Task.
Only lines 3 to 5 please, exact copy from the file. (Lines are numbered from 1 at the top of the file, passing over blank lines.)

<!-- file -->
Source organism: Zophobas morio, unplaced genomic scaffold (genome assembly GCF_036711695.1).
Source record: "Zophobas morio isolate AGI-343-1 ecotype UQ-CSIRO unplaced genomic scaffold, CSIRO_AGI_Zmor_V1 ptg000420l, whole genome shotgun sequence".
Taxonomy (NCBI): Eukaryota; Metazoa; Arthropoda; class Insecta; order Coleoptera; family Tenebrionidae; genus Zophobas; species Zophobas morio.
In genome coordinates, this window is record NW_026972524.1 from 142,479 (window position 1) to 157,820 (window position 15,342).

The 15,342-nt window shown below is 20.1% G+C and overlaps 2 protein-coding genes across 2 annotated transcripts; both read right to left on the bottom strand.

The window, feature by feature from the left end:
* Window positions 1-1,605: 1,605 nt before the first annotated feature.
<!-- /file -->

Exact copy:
Taxonomy (NCBI): Eukaryota; Metazoa; Arthropoda; class Insecta; order Coleoptera; family Tenebrionidae; genus Zophobas; species Zophobas morio.
In genome coordinates, this window is record NW_026972524.1 from 142,479 (window position 1) to 157,820 (window position 15,342).

The 15,342-nt window shown below is 20.1% G+C and overlaps 2 protein-coding genes across 2 annotated transcripts; both read right to left on the bottom strand.